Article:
The Monoprint Show

This morning I worked diligently, making the last of my concertina books. I used the technique I learnt at the textile workshop I attended in April, that is,  using a view-finder to home in on small details. I cut pieces out – about 2 x 3 cms and pasted them into the book which was covered with more or the monoprints I’d made.

Just before lunch I took my pieces downstairs into the gallery and found the perfect spot for me. Luckily everyone else needed wall space to hang their work so I wasn’t treading on anyone’s toes. It was a ledge just in front of the window – a perfect height although the view outside had much to be desired.

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I was so pleased with the result – the space was generous to my work and set it off a treat. From  huge  pieces of torn paper I’d come down to precisely cut tiny samples.

I was extremely honoured with the reaction of my tutor, Mel Warwick, as she offered to buy a piece of my work – I was overwhelmed and in the end we did a swap – she’ll be sending me one of her drawings!

A perfect finish to a great week where I’ve learnt to let go more but at the same time take responsibility for my work. Thanks Mel!

Next stage – Thursday

The beautiful summer weather is still holding and the light flooded into the studio space at Cardiff Met. I began the day by hanging my long strip on the wall to see  where I was with it.

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I played around with it for a while, adding bits and taking them off but it had to come off the wall! I wanted to move away from the long strip format I’ve used over the last couple of years and into a new direction.

Tearing up, cutting up.

I made two concertina books with the paper, a curled up form and the final long piece was reduced to a triangular shape.

We’d been told that on the last day the gallery space was available for us to hang our work. I am so excited about the prospect of being able to use such a wonderful space but one more morning in the studio and I have no idea how my work will be displayed.

Middle of the week – monoprinting

My mind was racing last night and I was eager to start class today.  My thoughts were about taking a long strip of paper and wet printing it from dark to light but I was unsure about the logistics – how would I manipulate the paper?

Whilst I was thinking that through I started playing with layers – tearing up the papers and placing them on top of each other.

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This was getting me nowhere.

I returned to the idea of using a long strip of paper so just went for it. Mel was very good at encouraging me ‘just do it!’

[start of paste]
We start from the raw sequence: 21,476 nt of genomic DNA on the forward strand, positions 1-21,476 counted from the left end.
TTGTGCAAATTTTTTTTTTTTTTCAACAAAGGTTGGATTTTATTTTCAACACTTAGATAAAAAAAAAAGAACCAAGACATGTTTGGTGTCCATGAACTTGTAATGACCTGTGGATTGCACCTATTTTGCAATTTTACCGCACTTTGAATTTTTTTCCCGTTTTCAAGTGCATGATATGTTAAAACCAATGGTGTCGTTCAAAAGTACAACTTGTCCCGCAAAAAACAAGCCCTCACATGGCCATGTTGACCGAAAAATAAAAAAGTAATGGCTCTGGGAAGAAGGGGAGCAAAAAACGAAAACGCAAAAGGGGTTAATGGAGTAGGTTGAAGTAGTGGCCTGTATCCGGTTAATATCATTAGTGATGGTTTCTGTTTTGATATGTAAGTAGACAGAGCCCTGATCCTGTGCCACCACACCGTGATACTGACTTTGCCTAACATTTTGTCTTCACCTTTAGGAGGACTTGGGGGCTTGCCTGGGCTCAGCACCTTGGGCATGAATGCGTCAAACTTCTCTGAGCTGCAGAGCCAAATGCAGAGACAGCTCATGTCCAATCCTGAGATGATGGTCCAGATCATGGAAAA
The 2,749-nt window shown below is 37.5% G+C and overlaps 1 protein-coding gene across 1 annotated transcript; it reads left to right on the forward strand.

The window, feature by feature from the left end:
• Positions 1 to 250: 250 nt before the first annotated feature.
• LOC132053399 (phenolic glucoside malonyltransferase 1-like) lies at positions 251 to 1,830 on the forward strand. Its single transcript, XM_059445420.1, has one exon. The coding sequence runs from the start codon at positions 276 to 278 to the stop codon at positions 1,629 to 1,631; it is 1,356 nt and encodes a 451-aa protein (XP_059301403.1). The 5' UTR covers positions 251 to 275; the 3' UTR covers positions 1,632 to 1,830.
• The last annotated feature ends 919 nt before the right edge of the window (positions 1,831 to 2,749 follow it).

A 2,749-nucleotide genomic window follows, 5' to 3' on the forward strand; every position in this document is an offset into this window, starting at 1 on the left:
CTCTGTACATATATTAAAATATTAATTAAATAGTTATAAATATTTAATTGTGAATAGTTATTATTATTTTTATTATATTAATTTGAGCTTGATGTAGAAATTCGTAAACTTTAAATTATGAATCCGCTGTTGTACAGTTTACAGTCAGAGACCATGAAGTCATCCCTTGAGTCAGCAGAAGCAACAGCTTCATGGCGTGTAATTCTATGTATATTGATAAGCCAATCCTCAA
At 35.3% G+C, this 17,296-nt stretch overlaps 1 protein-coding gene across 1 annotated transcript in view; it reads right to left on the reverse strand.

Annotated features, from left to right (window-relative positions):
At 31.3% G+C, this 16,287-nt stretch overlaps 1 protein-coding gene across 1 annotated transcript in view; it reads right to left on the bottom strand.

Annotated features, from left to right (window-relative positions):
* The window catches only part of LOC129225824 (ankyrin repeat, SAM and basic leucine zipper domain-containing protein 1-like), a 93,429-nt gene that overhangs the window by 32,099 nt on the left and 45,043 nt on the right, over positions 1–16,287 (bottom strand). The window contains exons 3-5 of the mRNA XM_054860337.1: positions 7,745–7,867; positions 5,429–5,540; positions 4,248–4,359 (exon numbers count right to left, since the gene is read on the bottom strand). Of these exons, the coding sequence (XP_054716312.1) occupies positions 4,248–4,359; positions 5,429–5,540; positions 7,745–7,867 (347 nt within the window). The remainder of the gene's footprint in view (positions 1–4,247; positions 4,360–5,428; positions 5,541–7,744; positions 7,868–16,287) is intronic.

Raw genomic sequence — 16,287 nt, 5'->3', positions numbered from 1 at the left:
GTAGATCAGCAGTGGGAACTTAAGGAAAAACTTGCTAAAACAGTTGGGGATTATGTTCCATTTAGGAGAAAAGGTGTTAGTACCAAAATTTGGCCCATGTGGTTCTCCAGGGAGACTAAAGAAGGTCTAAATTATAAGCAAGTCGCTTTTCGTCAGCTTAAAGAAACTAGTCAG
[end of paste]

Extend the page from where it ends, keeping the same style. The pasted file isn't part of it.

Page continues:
Once I had done so I realised that I want more control over my work – I want it to be mine and not just the materials dictating the outcome – I need to be able to have my own voice within my work – to take ownership of it – for it to be genuine. Although I’ve not produced much on paper  I think today has been a huge breakthrough for me . I left class early as I was so tired.

Tuesday’s monoprinting

Today was much more successful but it took me awhile to find a process I delighted in. We started by positive printing – the plate was inked up in the same manner as negative printing, the paper laid on top than the drawing made on the back of the paper. I struggled with this but then went onto using water and …… yes……. this is the way to go!

I used wet ink on dry paper, wet paper on dry ink and wet ink on wet paper. Another breakthrough was using my much beloved lining paper. It’s sturdy, absorbs colour readily and can be used in small or large pieces.

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A week of monoprinting

Today I walked to Howard Gardens for a week’s course at Cardiff Met’s Summer School. Mel Warwick was our tutor, a group of about 12 women, and we met on the top floor of the building offering us wonderful city scape views which then led  out over the bay one side and the mountains on the other.

My heart sank as Mel encouraged us to take pencil to paper, to mark make in response to what we could see outside. This wasn’t an exercise in drawing but more about capturing the lines  of the roofs, tree tops but still I didn’t enjoy the process. Next we were given newspaper to draw on and this freed me up as much of the time I couldn’t see what I’d drawn as the image on the paper was obscuring my lines.

During the group crit – well, more of an opportunity to explain what we had produced – I realised I’d used my newspaper in a different way to the others; I’d ignored what was on the page whilst they had incorporated the  words, and images into their own drawings.

In the afternoon we had a demonstration on how to ink up the printing plate ( a piece of perspex) and how to draw into the ink to make a negative print. Needless to say I wasn’t pleased with my results.

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